As much as the lockdown restrictions were an imposition, when they started to ease up, many of us felt a sense of loss and longing for the quiet times we had lived through.
If we don’t allow ourselves to fully reflect on what we are missing from a previous phase in our lives, we are creating a dissonance between where our mind is at and the external situation, which if not resolved can lead to a sense of continuous unsettlement. It can lead us to make change after change, never realising why the change doesn’t bring about what we expect it to. It can stop us from moving on from negative experiences or be the source of anxieties that we don’t seem to find an explanation for.
Once we allow ourselves to recognise the ending, however, and identify what it tells us about what’s important to us and the emotions associated with it, we are in what Bridges call the neutral zone.
The neutral zone is a bit like a no man’s land. Our mind is catching up with what’s going on, we are finding our feet, but are not quite sure yet what this new phase really means for us. It’s not always a comfortable place to be. But it’s an important one. If at this point we are honest about our feelings, losses, fears and hopes, we have a much better chance of successfully navigating our way through it.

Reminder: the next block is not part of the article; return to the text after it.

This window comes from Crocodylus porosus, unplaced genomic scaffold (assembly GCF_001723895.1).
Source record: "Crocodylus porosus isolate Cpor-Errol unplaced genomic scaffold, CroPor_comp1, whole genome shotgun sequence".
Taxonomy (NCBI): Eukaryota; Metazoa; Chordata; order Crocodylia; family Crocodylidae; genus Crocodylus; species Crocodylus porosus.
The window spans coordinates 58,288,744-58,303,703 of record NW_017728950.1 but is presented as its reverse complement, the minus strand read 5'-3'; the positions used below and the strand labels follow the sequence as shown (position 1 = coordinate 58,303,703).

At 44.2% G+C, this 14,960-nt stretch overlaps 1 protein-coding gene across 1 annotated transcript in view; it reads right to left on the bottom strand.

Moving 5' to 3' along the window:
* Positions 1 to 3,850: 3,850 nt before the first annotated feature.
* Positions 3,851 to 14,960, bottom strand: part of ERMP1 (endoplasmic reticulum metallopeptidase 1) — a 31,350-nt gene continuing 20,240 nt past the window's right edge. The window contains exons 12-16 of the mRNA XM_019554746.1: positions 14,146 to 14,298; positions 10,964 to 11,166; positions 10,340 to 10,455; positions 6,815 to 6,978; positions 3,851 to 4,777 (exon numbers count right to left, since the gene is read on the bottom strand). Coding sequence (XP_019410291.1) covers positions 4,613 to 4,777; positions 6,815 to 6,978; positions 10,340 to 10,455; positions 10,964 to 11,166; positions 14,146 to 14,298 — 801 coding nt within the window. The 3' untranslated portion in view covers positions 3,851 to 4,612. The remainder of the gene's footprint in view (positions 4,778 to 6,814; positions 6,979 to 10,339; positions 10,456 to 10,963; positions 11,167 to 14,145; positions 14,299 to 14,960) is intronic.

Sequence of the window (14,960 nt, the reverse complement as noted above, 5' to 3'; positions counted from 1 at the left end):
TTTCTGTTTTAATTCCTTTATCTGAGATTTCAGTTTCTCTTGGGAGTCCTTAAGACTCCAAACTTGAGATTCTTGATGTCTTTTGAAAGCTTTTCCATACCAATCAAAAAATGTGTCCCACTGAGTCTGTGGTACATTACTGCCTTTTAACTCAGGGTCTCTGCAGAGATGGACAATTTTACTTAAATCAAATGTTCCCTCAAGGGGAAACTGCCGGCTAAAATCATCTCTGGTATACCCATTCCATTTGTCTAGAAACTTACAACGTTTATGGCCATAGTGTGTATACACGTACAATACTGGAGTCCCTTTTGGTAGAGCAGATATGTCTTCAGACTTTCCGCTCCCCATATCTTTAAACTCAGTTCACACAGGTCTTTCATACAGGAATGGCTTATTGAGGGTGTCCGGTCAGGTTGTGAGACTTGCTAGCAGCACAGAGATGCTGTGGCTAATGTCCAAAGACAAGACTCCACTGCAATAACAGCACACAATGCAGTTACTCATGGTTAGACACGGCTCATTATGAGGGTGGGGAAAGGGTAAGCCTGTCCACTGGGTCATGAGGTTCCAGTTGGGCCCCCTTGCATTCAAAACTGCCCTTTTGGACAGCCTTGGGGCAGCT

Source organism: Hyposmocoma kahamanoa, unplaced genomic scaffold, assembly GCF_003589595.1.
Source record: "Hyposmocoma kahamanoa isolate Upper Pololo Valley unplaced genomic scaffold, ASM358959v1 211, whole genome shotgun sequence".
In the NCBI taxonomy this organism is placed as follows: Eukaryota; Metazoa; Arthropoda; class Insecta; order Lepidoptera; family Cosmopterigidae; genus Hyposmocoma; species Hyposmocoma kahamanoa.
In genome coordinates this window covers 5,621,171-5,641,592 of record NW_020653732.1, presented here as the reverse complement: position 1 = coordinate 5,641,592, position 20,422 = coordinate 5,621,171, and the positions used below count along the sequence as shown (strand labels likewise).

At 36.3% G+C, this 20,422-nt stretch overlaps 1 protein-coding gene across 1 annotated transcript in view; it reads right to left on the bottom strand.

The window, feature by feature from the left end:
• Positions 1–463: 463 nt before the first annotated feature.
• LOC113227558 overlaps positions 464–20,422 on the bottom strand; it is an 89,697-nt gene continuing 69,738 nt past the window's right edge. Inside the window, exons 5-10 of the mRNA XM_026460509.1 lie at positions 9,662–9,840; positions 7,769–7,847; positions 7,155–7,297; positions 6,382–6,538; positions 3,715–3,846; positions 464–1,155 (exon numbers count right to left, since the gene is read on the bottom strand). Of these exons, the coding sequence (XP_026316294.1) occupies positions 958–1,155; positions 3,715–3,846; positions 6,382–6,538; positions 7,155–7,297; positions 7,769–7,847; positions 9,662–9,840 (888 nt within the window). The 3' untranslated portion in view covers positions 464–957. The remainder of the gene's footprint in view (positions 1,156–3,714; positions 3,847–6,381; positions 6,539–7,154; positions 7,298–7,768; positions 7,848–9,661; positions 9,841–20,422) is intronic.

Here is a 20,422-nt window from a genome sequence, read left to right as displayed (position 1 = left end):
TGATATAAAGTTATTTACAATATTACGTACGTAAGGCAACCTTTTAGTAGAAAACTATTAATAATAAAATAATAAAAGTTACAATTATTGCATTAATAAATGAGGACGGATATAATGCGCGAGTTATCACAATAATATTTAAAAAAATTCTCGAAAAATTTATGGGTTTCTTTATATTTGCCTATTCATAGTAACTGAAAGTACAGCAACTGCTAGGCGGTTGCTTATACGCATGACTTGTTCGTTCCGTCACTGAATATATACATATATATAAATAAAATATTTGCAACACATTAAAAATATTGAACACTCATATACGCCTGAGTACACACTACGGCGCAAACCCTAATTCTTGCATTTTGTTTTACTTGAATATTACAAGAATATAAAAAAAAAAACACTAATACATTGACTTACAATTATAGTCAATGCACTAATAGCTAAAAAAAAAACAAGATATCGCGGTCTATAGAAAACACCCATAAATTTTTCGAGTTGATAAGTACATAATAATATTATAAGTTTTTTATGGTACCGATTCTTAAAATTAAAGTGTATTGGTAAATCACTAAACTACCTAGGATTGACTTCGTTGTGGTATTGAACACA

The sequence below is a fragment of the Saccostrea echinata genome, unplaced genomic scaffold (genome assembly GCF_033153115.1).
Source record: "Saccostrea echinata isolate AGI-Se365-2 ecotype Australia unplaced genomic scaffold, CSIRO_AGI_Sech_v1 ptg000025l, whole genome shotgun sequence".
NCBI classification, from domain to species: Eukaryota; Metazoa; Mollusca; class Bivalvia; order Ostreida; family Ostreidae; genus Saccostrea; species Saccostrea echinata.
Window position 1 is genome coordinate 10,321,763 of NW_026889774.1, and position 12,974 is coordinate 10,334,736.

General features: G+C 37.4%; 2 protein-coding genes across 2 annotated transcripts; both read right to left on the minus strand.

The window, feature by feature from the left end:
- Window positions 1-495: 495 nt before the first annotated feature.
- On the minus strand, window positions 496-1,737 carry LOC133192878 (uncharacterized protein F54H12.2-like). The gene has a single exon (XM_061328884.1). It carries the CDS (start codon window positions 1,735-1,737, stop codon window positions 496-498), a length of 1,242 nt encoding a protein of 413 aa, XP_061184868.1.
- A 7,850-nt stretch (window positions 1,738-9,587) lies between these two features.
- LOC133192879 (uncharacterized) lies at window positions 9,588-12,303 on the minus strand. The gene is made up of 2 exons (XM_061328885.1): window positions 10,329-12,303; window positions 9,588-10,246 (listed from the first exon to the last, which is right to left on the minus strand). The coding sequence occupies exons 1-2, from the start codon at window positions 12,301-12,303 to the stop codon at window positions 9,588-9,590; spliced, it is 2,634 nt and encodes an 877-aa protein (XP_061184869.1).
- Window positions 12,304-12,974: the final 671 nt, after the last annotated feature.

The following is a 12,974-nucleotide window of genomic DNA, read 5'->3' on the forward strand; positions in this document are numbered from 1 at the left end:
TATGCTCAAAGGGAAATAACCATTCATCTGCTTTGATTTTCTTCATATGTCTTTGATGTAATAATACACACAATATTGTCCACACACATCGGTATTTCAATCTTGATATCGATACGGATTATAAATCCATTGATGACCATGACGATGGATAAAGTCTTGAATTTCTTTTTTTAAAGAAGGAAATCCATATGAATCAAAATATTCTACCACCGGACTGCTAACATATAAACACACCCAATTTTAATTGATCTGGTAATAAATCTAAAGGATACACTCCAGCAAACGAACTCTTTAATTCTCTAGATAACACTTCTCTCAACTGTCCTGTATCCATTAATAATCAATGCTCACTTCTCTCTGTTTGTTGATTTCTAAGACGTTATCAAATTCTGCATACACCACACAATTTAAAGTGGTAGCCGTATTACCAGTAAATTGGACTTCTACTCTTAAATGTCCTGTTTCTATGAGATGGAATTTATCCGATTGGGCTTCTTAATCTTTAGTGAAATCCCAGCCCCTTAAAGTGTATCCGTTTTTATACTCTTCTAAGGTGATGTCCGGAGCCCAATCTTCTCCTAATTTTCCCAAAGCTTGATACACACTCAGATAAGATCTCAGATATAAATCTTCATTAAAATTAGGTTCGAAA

And once we do that, what we often end up with is a sense of renewed energy, direction and purpose.
We become more resilient and better equipped to deal with changes in the future. This, then, is the true beginning. And this is where real growth can happen.
Like everything else in life, these stages are not necessarily clear-cut and linear. You might find yourself stepping back and forth between them, or that you’ve moved from one to another without even really noticing. There isn’t a right or wrong way to react to things either. Sometimes a life changing event can happen without any major adjustment being needed. Other times the smallest of changes can really knock us down. And that’s all OK. What’s important is that we learn to recognise the signs that we are going through a transition, that there is something here we need to deal with.
We are living through times of great uncertainty. We are dealing with changes in our own lives, are impacted by what is happening to others, and are also coming to terms with potentially dramatic changes to the way lives and businesses are conducted on a global scale. There is a lot to process.
When we say that we are all in the same storm but not in the same boat, we tend to talk about our external circumstances. But the way we are impacted by the current torrent of changes is also dependant on how we deal with the psychological aspect of it. And this will vary greatly from person to person. Let’s make sure we give ourselves and each other space and support to deal with that too.
ABOUT THE AUTHOR
Ingrid Seim is a psychological coach and the founder of Avenues Consultancy & Coaching.